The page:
Japanese Flowering Cherry, Prunus serrulata
Cambridge or Chinese cherry, Prunus pseudocerasus
Cherry Blossom Culture in Japan
The cherry blossom, sakura, is the unofficial national flower of Japan, a beloved symbol of spring and renewal celebrated in painting, poetry, songs, and many other arts. Countless cherry trees of many different varieties decorate cities and parks all across the country.
Viewing parties celebrate the arrival of the cherry blossoms. The custom of cherry-blossom viewing, called hanami, is accompanied by food, drink, singing, and general merriment. A special vocabulary developed to describe viewing the blossoms under particular circumstances; hanamizake refers to drinking sake while viewing the blossoms, sakuragari (cherry blossom hunting) to seeking the blossoms in the mountains; ozakura (cherry blossoms of night) to viewing the blossoms in the evening; and sakura fubuki (cherry blossom storm) to the petals scattered like snow by the wind.
The cherry trees in bloom on the banks of the Kamogawa River are among of the most beautiful sights of Kyoto, but the ancient capital boasts a number of famous hanami locations: Maruyama Park, next to Yasaka Shrine; Philosopher's Trail, starting at Ginkakuji Temple; Heian Shrine; Okazaki Canal, outside Heian Shrine; Arashiyama; Daigoji Temple; and Hirano Shrine. For more information on these sites. Japan-guide.com also provides a nationwide list of cherry-blossom viewing locations and a guide to “How to do cherry blossom viewing” (reserve your spot early).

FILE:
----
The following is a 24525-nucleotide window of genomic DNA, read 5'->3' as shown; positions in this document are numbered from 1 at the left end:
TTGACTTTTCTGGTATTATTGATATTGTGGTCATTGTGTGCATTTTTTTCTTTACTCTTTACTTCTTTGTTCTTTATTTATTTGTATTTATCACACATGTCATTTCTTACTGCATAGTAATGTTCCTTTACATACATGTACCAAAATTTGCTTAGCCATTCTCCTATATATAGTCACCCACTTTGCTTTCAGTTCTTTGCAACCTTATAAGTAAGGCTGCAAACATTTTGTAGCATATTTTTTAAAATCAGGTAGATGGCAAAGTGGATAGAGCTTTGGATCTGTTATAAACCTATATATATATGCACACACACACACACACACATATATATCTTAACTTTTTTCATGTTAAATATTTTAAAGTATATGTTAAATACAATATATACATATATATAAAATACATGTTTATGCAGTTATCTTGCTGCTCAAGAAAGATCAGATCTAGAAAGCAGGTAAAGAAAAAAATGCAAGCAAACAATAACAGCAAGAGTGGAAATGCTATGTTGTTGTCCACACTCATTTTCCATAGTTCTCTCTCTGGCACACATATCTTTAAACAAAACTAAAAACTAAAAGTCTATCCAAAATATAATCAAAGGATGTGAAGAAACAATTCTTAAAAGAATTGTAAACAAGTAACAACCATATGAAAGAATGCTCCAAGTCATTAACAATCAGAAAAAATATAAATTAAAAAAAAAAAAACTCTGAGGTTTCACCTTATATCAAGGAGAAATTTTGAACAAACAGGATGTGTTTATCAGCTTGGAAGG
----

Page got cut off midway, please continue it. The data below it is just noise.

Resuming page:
Taste of Japan
Under the Cherry Blossoms
It's Cherry-Blossom Time at Sumile
Selected Japanese works of art featuring cherry blossoms:
Tokyo National Museum
Kano Naganobu, 17th c., Merrymaking under Cherry Blossoms (or Aronia Blossoms)
Nabeshima ware dishes, 18th c., Design of cherry tree in overglaze enamels
Kyoto National Museum
Matsumura Keibun, Edo period, Cherry Blossoms in Moonlight
Metropolitan Museum, New York
Kano Sansetsu, attributed. The Old Plum, four sliding door panels
Fragment of A Long Tale for an Autumn Night, Nanbokucho period (1336–92), Ink and color on paper
Painting by Tawaraya Sotatsu; Calligraphy by Hon'ami Koetsu. Poem page mounted as a hanging scroll, Momoyama period (1573–1615), dated 1606. Ink on paper decorated with gold and silver
Freer Gallery of Art and Arthur M. Sackler Gallery, Washington, D.C.:
Hishikawa Moronobu (1618-94) Viewing cherry blossoms at Ueno Park and autumn at Asakusa, pair of six-fold screens
Katsushika Hokusai (1760-1849) Parties of men and women looking at cherry blossoms, hanging scroll painting
Tawaraya Sotatsu (ca. 1600-43) Ladies among cherry trees, pair of six-panel folding screens
Art Institute of Chicago
Torii Kiyonaga. (1752-1815) Cherry Trees of Nakanomachi, Color woodblock prints; oban triptych, c. 1786. Clarence Buckingham Collection.
- Benji Asada. "Pagoda of Ninnaji Temple in Kyoto", circa 1960.
- Eiichi Kotozuka. Owl and Cherry Blossoms, 1950, Original Japanese Woodcut.
- Katsushika Hokusai. Goldfinch and Cherry Tree, Japanese Ukiyo-e woodblock printing.
- Ito Sozan. Seagulls and Cherry.
- Ohara Koson. Cherry on a Moonlit Night, 1932. Color woodblock print.
- Ohara Koson. Two Pigeons Under Cherry Blossoms, 1900.